3. So overall, I think this is an interesting and animated story. It's often brutally honest. But frankly, she's pretty arrogant and often a bitch and wonders why people don't jump to help her or why they want to quit working for her. She talks about the Congolese people as if their sole purpose on this planet is to help her with her research. She's also obviously always fighting with her justifications for her work as well and feels she constantly needs to remind people of why she is doing this wo [...]

    4. Unfortunately typical of some nonfiction books. The story/adventure is better than the writer. I like stories about people traveling to far away lands, meeting new people and cultures, the environment and this book has all of that but not a capable writer. Sigh.

    5. Intrepid Adventure"To understand the world, we must understand mean and lowly things." - AristotleKate Jackson recounts her expeditions with the flare of the best natural field scientists from Jane Goodall to Frank Buck - every bit as fascinating and courageous. Scientific exploration - hardships, danger, daring, mysteries, accomplishment, exotic cultural surprises. Including a glimpse into modern scientific camaraderie around the world and government bureaucratic malfeasance. Highly recommended [...]

    6. Pack the machete, chloroform and snake hook—we’re headed to the Congo for a collecting adventure! Kate Jackson, Assistant Professor of Biology at Whitman College, has written an exciting memoir about her fieldwork collecting reptiles and amphibians for the Smithsonian Museum of Natural History. In 2005 and 2006, she made three trips to the Democratic Republic of the Congo, where she increased her knowledge about the diversity of herpetological life in the swamp forests of central Africa and [...]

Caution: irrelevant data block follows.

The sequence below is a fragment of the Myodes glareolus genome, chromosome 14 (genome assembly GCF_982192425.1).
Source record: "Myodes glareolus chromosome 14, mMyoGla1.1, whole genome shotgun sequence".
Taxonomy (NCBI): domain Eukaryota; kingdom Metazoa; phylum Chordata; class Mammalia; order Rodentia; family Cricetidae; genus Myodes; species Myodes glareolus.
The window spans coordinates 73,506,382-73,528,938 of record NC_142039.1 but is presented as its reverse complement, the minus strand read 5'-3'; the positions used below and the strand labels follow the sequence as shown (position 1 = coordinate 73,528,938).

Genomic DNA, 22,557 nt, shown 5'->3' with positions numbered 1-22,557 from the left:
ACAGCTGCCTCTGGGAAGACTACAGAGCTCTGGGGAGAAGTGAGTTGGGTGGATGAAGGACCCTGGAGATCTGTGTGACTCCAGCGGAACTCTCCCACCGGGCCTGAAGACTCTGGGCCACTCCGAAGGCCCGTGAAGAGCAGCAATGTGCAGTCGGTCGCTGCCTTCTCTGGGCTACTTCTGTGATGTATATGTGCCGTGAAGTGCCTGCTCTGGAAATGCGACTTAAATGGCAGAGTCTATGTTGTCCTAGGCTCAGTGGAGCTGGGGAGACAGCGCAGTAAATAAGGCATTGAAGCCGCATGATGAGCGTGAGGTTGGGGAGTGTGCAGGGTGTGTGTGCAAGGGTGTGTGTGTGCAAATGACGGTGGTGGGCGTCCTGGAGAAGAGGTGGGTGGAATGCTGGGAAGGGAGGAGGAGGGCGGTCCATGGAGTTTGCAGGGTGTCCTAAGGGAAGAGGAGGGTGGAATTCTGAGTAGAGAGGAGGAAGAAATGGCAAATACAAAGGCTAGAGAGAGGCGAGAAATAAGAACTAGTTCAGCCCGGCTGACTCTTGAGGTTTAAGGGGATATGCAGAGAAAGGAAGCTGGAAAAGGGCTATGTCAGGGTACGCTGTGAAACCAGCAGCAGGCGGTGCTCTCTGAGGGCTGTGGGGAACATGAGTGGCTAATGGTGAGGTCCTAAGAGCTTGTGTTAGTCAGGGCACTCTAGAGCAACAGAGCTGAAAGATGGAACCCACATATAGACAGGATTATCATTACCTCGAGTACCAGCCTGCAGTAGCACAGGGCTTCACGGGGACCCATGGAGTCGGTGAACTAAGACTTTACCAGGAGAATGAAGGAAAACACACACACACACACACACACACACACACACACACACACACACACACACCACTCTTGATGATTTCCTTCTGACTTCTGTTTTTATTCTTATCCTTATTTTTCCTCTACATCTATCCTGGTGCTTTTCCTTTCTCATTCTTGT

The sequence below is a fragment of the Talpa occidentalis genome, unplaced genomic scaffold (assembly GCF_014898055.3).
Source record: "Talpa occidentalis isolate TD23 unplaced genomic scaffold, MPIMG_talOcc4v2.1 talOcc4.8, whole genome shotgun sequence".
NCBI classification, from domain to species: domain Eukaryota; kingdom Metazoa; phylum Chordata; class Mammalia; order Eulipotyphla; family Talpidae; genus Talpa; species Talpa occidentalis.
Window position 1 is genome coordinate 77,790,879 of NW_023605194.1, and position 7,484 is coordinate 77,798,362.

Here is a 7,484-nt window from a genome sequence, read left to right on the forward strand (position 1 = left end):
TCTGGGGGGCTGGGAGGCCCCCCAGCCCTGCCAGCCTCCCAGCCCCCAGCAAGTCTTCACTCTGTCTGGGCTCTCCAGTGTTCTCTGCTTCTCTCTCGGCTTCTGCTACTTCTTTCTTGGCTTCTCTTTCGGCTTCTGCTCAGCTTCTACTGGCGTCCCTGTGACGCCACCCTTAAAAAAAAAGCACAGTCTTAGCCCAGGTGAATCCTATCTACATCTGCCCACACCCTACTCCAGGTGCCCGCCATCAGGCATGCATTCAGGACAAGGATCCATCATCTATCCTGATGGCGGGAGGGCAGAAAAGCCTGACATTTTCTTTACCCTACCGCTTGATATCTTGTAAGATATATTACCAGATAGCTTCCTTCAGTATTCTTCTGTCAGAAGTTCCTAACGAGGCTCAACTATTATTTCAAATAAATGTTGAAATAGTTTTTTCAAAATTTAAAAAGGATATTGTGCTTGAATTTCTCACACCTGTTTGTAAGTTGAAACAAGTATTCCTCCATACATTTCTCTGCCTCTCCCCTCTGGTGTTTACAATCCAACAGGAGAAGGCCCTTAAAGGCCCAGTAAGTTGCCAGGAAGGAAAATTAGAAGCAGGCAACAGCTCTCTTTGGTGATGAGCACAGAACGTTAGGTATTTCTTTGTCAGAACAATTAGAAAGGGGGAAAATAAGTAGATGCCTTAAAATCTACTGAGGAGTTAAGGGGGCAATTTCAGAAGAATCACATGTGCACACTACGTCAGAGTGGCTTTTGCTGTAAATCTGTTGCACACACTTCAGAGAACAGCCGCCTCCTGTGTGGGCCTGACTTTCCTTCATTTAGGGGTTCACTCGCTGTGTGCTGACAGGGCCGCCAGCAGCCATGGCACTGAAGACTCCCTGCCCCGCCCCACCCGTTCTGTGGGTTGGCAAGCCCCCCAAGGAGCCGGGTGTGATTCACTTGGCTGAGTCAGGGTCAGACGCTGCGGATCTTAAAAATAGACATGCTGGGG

7. I read this book in one evening, having picked it up just to look at the first few pages and see if I wanted to read it next. Apparently the answer was yes. The writing is very plain and straightforward, making this an extremely fast read.There are, yes, a few headdesk-worthy incidents here. Jackson is clueless about the local culture (particularly on the first expedition) and has little patience with people who aren't as knowledgeable or enthusiastic as she is. A surprising amount of the text c [...]

    8. "But have I ever been anywhere, anywhere in the world where people didn't think I was weird?" (196)I'm reluctant to do a full review of this, because a lot of my reactions have less to do with the writing than with the author's perspective/thought processes, which is not necessarily fair. So, quick notes:-Definitely another one for my hypothetical list of jobs I never knew I didn't want.-Some really interesting material, if you can get past the author's impatience with everyone who isn't Harvard [...]

    9. Female herpetologist on a Congolese research expedition - what could go wrong? Well, pretty much everything. Kate Jackson's auto-biography on this season of her life was quite insightful for those of us who have not experienced Congo firsthand: the weather, the culture(s), the food, the bugs. For the average Westerner,(and even for some Congolese), these conditions would be unbearable, but Kate takes it all in stride. I enjoyed rooting for her in the face of daunting opposition and appreciated h [...]